“There’s also a joke about country and western [music] in it” Leonard Cohen on The Captain

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There’s also a joke about country and western in [The Captain]. The guy who has to be educated – he says, ‘I didn’t risk my life for some country western song.’ But the argument is won by the captain. By the end the kid takes the captain’s bars and accepts the responsibility of leadership. If he is not exactly converted to country music, he is converted to certain values that exist in country music, like the notion of manly self defense.quotedown2

Leonard Cohen

 

Note: The pertinent lines from The Captain follow (bolding mine):

“I left a wife in Tennessee
And a baby in Saigon —
I risked my life, but not to hear
Some country-western song.”

From Tortoise-Shell by Biba Kopf. New Musical Express, March 2, 1985. Originally posted May 23, 2013 at DrHGuy.com, a predecessor of Cohencentric

“Young Canadian women were more realistic than that … Tougher” Leonard Cohen On Poetry As An Inefficient “Instrument Of Seduction”

Interviewer: Was poetry also a way for you to approach girls more easily?

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Oh yes. But few women were impressed because poetry wasn’t very prestigious back then. It wasn’t a very efficient instrument of seduction (laughs)…certainly not in the beginning. Young Canadian women were more realistic than that (laughs)… Tougher.
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Leonard Cohen

 

Leonard Cohen, quoted in Comme Un Guerrier by Christian Fevret (Throat Culture magazine, 1992). Note: Originally posted August 1, 2012 at DrHGuy.com, a predecessor of Cohencentric

“One is distracted by this notion that there is such a things as inspiration” Leonard Cohen On Songwriting

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So to penetrate this chattering and this meaningless debate that is occupying most of my attention, I have to come up with something that really speaks to my deepest interest. Otherwise I nod off in one way or another. So to find that song, that urgent song, takes a lot of versions and a lot of work and a lot of sweat. But why shouldn’t my work be hard? Almost everybody’s work is hard. One is distracted by this notion that there is such a things as inspiration, that it comes fast and easy. And some people are graced by that style. I’m not. So I have to work as hard as any stiff to come up with the payload.quotedown2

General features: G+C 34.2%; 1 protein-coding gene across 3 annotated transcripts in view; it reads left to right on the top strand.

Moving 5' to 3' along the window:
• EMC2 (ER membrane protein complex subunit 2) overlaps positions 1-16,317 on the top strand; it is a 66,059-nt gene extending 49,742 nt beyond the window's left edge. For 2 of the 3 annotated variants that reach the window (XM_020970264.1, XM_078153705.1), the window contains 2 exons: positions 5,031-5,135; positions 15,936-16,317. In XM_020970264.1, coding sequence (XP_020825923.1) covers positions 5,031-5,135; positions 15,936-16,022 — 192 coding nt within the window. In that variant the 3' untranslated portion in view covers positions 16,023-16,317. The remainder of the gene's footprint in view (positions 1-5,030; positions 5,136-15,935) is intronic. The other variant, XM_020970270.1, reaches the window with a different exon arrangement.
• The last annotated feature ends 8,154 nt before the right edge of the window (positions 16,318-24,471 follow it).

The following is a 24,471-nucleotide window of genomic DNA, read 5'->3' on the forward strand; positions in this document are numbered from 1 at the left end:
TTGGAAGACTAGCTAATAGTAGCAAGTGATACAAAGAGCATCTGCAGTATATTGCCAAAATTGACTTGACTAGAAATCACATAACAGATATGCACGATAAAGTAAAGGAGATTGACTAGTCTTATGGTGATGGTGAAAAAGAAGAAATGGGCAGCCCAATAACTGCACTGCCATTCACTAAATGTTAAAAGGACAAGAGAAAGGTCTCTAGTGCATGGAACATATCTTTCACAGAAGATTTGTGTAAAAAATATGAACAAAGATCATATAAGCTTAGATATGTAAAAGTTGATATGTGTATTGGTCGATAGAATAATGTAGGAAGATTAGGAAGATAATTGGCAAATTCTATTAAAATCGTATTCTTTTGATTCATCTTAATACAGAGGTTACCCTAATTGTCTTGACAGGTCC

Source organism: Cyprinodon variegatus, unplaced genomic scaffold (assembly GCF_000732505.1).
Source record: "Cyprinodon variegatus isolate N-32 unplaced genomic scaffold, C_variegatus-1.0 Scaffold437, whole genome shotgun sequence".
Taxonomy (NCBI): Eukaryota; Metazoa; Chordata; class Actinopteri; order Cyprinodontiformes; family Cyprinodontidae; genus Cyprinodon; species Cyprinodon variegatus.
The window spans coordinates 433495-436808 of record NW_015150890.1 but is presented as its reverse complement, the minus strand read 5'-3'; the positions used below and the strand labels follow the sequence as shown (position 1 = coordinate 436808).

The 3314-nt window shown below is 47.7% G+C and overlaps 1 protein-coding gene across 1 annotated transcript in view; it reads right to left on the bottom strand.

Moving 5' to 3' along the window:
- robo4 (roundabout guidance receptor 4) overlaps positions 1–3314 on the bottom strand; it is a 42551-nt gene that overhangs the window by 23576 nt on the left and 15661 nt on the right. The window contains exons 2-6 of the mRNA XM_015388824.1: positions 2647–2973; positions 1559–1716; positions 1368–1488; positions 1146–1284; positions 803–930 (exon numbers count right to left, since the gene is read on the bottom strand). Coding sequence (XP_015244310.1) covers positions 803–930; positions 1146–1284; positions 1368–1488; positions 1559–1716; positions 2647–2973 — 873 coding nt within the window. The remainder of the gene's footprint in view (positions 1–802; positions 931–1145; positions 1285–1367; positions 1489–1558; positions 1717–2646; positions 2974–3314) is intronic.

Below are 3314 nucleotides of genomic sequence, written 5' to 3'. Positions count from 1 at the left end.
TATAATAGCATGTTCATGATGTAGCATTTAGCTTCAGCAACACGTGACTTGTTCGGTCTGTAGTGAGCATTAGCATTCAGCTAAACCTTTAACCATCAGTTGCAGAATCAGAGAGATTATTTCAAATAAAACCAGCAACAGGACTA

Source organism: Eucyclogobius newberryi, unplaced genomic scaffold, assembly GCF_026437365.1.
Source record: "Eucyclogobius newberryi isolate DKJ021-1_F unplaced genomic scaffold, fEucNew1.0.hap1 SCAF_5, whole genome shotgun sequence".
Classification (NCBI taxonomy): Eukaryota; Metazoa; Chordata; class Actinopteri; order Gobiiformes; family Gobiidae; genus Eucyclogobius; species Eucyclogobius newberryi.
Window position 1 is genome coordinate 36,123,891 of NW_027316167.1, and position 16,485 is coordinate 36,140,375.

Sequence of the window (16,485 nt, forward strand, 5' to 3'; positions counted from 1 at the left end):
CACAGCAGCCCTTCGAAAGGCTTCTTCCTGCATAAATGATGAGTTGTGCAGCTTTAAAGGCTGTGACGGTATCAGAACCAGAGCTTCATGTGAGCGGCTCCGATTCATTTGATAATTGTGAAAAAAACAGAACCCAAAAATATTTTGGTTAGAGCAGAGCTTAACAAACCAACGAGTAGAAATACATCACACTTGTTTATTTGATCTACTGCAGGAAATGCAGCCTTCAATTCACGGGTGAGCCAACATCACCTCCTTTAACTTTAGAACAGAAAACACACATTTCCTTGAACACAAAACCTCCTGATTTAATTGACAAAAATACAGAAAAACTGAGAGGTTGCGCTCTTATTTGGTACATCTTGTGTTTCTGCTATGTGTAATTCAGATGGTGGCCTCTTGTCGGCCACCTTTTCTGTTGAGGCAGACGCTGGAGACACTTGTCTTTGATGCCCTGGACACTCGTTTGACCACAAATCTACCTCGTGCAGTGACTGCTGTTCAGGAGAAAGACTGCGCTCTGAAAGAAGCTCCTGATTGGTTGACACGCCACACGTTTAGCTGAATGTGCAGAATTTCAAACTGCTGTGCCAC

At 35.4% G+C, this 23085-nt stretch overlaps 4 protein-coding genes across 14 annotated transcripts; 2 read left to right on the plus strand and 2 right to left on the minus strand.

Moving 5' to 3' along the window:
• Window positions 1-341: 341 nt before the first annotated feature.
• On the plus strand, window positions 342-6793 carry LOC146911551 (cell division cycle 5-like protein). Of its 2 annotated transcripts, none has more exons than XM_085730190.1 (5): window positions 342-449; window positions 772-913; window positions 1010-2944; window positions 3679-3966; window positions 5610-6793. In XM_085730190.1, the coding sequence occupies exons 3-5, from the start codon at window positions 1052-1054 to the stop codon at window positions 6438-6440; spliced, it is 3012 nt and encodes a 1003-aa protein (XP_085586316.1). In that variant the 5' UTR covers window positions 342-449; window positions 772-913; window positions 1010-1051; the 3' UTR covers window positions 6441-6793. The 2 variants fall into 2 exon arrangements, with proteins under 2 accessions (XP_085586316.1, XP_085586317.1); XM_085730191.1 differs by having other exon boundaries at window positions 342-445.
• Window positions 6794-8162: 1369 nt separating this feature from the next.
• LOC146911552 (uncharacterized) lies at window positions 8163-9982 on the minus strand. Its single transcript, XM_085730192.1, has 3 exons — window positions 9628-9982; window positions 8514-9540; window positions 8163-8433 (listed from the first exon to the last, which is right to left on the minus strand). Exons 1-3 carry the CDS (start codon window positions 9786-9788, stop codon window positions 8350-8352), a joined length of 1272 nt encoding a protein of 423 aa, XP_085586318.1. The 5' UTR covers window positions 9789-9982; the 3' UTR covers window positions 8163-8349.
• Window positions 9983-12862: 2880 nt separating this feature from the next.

Leonard Cohen

 

Leonard Cohen – Los Angeles 1992 from Songwriters On Songwriting By Paul Zollo. Originally posted Apr 25, 2013 at DrHGuy.com, a predecessor of Cohencentric

“America has its own version of the blues. What I do is the European blues. That is, the soul music of that sensibility – White Soul.” Leonard Cohen 1975

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From Leonard Cohen: Cohen’s New Skin by Harvey Kubernik (Melody Maker:1 March 1975). Accessed at LeonardCohenFiles. Photo by Guido Harari. Originally posted May 21, 2013 at DrHGuy.com, a predecessor of Cohencentric

“A country [Spain] that has something such as flamenco, that has in its tradition poets like Lorca, shouldn’t let itself be influenced, and certainly not governed, by a music made up by another mentality and put on it by strictly commercial interests.” Leonard Cohen 1974

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Interviewer: In spite of being Canadian, you have made the Mediterranean into something of a home. What do countries such as Greece and Spain mean to you?

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That they are two very pure vestiges in a technologized world. The folklore of both countries is something that is not found in many places, although it seems, from what I have seen since my arrival in Barcelona, that it is losing out in favor of Americanization. A country that has something such as flamenco, that has in its tradition poets like Lorca, shouldn’t let itself be influenced, and certainly not governed, by a music made up by another mentality and put on it by strictly commercial interests.quotedown2

Leonard Cohen

 

From 1974 Interview with Leonard Cohen by Jordi Sierra I Fabra. Published in Leonard Cohen by Alberto Manzano (1978). Photo by Pete Purnell.Originally posted Jun 5, 2013 at DrHGuy.com, a predecessor of Cohencentric

“I try to write good songs that move along” Leonard Cohen On Songwriting


Leonard Cohen: I try to write good songs that move along. I just take the subject matter for granted. It’s from my own visions. I would think that’s the way anybody writes a song.

Interviewer: But Cohen’s visions, full of mystical figures such as Joan of Arc and allusions to such things as Scientology and Zen [both of which he’s “plugged into” at one time or another] are not what most people in popular music write about.

Leonard Cohen: Hmm, yes, that’s true. But then, my music isn’t very popular, is it?

For Cohen, Grief Is Joy by Lynn Van Matre (Chicago Tribune: Nov 23, 1975). Thanks to Rike, who discovered and contributed the article from which this quote is taken.